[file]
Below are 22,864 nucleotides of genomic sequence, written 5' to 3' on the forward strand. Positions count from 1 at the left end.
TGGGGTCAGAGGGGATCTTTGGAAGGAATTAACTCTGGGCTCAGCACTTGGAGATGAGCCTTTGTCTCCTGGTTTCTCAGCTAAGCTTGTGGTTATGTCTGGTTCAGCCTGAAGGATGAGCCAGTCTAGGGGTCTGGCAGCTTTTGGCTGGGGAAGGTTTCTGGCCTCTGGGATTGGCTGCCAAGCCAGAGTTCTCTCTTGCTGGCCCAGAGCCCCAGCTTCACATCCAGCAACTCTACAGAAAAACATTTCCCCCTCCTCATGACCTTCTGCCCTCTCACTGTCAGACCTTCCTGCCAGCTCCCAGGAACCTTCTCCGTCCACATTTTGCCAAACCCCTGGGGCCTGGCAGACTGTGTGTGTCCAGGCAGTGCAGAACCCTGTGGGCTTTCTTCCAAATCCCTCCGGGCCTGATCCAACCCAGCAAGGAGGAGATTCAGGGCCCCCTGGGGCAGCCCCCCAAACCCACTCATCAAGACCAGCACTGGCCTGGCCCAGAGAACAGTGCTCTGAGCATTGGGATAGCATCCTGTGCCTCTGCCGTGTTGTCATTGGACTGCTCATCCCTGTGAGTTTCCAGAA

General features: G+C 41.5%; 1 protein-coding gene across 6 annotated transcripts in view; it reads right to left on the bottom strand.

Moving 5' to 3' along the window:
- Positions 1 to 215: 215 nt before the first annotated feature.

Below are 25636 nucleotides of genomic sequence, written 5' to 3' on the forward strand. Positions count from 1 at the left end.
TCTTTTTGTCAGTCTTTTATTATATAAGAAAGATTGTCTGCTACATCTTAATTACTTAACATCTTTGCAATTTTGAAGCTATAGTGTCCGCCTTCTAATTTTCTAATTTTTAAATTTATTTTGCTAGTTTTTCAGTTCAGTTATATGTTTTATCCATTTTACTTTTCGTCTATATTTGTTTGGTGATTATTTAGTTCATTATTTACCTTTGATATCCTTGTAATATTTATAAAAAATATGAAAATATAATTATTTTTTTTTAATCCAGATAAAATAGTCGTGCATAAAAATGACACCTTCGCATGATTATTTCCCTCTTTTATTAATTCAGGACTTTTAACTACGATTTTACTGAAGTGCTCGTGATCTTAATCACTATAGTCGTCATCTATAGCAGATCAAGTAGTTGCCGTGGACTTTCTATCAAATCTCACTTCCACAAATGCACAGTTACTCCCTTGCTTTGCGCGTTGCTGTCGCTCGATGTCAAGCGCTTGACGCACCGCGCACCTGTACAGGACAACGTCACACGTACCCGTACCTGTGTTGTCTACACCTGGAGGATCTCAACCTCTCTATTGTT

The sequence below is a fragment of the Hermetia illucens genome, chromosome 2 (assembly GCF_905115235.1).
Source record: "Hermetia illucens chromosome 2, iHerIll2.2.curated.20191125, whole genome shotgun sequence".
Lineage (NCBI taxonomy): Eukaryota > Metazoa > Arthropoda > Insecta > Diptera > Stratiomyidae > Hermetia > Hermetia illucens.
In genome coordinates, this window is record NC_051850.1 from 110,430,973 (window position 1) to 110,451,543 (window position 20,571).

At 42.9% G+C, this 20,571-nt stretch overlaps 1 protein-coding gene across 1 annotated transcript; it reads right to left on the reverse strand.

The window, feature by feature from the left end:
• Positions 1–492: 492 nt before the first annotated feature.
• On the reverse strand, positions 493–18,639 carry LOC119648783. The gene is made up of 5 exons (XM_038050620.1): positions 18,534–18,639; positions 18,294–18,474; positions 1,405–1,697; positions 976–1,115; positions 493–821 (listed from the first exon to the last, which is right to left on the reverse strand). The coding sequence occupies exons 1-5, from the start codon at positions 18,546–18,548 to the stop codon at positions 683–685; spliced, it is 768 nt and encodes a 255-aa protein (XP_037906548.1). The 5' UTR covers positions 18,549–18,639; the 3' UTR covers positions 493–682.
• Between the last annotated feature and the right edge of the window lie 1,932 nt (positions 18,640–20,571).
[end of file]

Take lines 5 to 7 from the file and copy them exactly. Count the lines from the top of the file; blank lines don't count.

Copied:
- Positions 1 to 215: 215 nt before the first annotated feature.

Below are 25636 nucleotides of genomic sequence, written 5' to 3' on the forward strand. Positions count from 1 at the left end.
TCTTTTTGTCAGTCTTTTATTATATAAGAAAGATTGTCTGCTACATCTTAATTACTTAACATCTTTGCAATTTTGAAGCTATAGTGTCCGCCTTCTAATTTTCTAATTTTTAAATTTATTTTGCTAGTTTTTCAGTTCAGTTATATGTTTTATCCATTTTACTTTTCGTCTATATTTGTTTGGTGATTATTTAGTTCATTATTTACCTTTGATATCCTTGTAATATTTATAAAAAATATGAAAATATAATTATTTTTTTTTAATCCAGATAAAATAGTCGTGCATAAAAATGACACCTTCGCATGATTATTTCCCTCTTTTATTAATTCAGGACTTTTAACTACGATTTTACTGAAGTGCTCGTGATCTTAATCACTATAGTCGTCATCTATAGCAGATCAAGTAGTTGCCGTGGACTTTCTATCAAATCTCACTTCCACAAATGCACAGTTACTCCCTTGCTTTGCGCGTTGCTGTCGCTCGATGTCAAGCGCTTGACGCACCGCGCACCTGTACAGGACAACGTCACACGTACCCGTACCTGTGTTGTCTACACCTGGAGGATCTCAACCTCTCTATTGTT